The British Home Secretary has signed a request for the extradition of WikiLeaks co-founder Julian Assange to the US, where he is accused of violating the Espionage Act. Speaking on BBC Radio 4’s Today program, Sajid Javid said that he signed and certified the papers on Wednesday, with the order going before the UK courts on Friday.
Javid said, he’s rightly behind bars. There’s an extradition request from the US that is before the courts tomorrow but yesterday I signed the extradition order and certified it and that will be going in front of the courts tomorrow.
Javid’s decision follows news last week that an attempt to extradite Assange to Sweden had had a setback after a court in Uppsala said he did not need to be detained.
The ruling by the district court prevented Swedish prosecutors from applying immediately for an extradition warrant for Assange to face an allegation of rape dating back to 2010. Assange denies the accusation.
Assange is serving a 50-week sentence in Britain for skipping bail after he spent seven years in the Ecuadorian embassy in London attempting to avoid extradition to Sweden.
Swedish prosecutors dropped their rape investigation in 2017 but reopened it after Ecuador rescinded its offer of asylum to Assange in April this year and allowed British police to arrest him.
Thomas Garner, an extradition lawyer at Gherson Solicitors, said Javid’s certification of the request was “an important though merely procedural step” to start the extradition process.
“I would expect the court to set a preliminary timetable for the extradition process tomorrow,” he said. “It is likely to be many months before any hearing at the magistrates court and of course either side may then seek to appeal that decision in due course. Despite this, the Swedish authorities will be monitoring the process carefully as the further down the line the US proceedings get the harder it might become for the home secretary to give precedence to any competing request.”
The US justice department has filed 17 new charges against the Australian journalist. In May, he was additionally charged with one count of conspiring with Chelsea Manning, the former intelligence analyst and whistleblower, to gain access to the US Pentagon network.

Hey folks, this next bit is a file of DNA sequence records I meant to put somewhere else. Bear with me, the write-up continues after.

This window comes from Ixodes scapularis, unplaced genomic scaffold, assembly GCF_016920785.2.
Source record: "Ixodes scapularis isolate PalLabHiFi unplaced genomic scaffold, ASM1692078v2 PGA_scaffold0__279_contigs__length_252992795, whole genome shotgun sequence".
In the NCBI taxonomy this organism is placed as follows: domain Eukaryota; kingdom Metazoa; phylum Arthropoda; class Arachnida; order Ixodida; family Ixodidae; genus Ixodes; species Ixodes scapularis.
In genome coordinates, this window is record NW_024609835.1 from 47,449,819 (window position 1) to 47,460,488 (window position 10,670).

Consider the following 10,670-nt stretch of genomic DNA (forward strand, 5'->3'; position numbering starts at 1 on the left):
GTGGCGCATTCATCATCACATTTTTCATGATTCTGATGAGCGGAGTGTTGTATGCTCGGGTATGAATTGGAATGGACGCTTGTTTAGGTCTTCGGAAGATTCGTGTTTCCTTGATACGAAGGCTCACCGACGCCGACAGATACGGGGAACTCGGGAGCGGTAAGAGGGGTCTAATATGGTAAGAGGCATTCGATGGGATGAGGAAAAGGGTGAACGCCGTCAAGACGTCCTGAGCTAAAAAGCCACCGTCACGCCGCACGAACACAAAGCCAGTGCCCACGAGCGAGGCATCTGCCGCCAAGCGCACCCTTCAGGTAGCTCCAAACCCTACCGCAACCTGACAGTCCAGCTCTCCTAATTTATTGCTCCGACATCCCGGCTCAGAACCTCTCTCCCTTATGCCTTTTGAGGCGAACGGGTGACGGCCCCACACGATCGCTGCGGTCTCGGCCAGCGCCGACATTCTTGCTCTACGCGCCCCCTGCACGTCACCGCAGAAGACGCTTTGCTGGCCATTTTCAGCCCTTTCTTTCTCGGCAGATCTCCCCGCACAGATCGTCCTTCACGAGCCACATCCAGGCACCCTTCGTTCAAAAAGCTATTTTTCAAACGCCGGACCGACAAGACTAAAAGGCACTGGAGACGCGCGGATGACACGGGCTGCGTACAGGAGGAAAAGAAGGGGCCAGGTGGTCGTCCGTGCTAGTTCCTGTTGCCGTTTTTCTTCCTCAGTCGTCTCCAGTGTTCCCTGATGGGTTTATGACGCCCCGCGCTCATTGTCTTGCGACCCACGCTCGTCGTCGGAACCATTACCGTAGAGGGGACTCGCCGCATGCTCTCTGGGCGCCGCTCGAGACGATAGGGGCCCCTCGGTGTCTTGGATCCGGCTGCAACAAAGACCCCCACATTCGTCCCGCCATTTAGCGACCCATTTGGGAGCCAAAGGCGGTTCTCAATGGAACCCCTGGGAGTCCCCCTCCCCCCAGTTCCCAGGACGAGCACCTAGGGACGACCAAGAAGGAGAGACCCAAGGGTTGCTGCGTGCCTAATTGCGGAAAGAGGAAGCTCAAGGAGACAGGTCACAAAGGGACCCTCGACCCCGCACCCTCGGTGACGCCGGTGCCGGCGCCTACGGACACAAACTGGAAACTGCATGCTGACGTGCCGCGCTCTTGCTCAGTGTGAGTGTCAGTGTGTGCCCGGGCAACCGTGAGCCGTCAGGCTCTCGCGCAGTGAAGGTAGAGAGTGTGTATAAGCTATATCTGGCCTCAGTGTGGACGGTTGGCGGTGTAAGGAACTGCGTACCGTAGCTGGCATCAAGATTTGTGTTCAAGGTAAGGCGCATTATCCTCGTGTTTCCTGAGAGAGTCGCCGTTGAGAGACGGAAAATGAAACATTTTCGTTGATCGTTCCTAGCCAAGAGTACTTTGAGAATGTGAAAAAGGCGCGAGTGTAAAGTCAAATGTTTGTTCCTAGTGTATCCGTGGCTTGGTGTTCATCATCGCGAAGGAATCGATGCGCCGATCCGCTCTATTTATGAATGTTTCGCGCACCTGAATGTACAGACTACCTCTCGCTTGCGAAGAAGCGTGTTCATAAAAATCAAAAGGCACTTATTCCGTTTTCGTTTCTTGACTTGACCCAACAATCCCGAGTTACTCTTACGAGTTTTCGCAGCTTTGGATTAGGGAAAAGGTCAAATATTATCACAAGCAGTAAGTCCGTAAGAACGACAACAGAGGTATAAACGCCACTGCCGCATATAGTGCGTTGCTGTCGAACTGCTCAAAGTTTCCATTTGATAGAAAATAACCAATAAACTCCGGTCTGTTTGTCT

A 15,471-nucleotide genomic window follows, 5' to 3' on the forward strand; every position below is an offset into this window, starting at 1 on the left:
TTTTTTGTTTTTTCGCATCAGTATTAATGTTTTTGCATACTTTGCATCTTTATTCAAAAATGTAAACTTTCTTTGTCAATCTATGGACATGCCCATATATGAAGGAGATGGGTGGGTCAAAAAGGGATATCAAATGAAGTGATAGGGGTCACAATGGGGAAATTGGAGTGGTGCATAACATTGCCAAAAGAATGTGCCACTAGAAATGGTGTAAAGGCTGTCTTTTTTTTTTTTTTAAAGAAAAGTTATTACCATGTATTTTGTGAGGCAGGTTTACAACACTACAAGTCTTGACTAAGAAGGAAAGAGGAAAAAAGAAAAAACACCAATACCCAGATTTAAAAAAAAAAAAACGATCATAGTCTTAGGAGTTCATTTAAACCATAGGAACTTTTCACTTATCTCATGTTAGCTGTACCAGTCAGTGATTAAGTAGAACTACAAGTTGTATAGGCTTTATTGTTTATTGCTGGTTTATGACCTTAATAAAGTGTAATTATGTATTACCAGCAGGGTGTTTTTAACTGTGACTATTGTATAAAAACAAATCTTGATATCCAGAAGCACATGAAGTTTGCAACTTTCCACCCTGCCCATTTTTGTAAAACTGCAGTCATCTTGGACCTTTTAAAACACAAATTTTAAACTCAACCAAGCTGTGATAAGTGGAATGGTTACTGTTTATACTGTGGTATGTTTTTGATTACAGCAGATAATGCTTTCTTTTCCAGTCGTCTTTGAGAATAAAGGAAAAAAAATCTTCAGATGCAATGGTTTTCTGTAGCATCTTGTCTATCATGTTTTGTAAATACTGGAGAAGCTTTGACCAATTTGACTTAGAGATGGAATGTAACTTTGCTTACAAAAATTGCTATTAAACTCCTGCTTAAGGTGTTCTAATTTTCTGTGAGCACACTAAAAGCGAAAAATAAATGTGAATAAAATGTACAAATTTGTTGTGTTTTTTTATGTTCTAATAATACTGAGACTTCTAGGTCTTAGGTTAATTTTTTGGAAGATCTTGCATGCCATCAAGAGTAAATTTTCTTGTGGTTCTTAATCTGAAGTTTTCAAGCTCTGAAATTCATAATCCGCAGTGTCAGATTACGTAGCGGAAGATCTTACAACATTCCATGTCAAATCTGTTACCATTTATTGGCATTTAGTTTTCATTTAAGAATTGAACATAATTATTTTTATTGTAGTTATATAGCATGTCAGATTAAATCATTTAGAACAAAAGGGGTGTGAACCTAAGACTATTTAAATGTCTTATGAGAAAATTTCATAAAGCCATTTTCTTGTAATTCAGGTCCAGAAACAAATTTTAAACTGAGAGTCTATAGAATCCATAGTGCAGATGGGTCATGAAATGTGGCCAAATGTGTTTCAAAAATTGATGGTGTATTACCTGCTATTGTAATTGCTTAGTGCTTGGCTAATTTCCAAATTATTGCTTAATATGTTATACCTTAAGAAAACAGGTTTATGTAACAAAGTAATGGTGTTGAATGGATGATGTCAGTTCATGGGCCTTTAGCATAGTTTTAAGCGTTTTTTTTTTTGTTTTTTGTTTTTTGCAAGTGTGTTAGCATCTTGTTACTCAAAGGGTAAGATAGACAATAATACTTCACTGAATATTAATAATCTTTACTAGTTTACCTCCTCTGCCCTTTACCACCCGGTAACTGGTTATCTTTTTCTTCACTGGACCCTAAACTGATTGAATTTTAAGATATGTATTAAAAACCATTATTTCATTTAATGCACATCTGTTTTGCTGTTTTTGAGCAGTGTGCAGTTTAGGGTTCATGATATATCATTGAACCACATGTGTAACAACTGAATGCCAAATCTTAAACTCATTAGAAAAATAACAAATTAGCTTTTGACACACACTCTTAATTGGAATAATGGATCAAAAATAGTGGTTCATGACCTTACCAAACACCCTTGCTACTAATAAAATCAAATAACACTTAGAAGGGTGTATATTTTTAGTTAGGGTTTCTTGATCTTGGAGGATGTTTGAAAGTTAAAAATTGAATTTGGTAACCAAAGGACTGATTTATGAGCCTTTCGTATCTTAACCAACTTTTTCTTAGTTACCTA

Assange is currently serving a prison sentence in the UK for jumping bail. The 47 year-old was too ill to appear last month at the latest hearing at Westminster magistrates court in relation to the US request.
The hearing has been rescheduled for Friday and, depending on the state of his health, may take place at Belmarsh prison, where he is being held.
The journalist spent over six years living under asylum in the Ecuadorian Embassy in London, out of fear Britain would hand him over to the US. He was forcibly dragged out of the building in April after the South American nation decided to evict him.
His arrest and subsequent imprisonment prompted much public outcry.
The WikiLeaks co-founder’s health has been of particular concern to his supporters. His lawyer, Per Samuelson, told reporters after visiting Belmarsh at the end of May that “Assange’s health situation… was such that it was not possible to conduct a normal conversation with him.”
The UN Special Rapporteur on Torture, Nils Melzer, who visited Assange in Belmarsh, claimed that he showed clear signs of degrading and inhumane treatment, which only added to his deteriorating health.
The publishing of the Iraq War footage showing a US Apache helicopter shooting dead 12 people, including two Reuters staff, is one of the most significant and talked-about exposures made by his WikiLeaks organization.
Just one week before Hillary Clinton became the Democratic Party’s nominee for president in 2016, WikiLeaks released thousands of emails showing that top party figures had collaborated to ensure that Senator Bernie Sanders did not win the nomination. The leaks forced DNC chair Debbie Wasserman-Schultz to resign.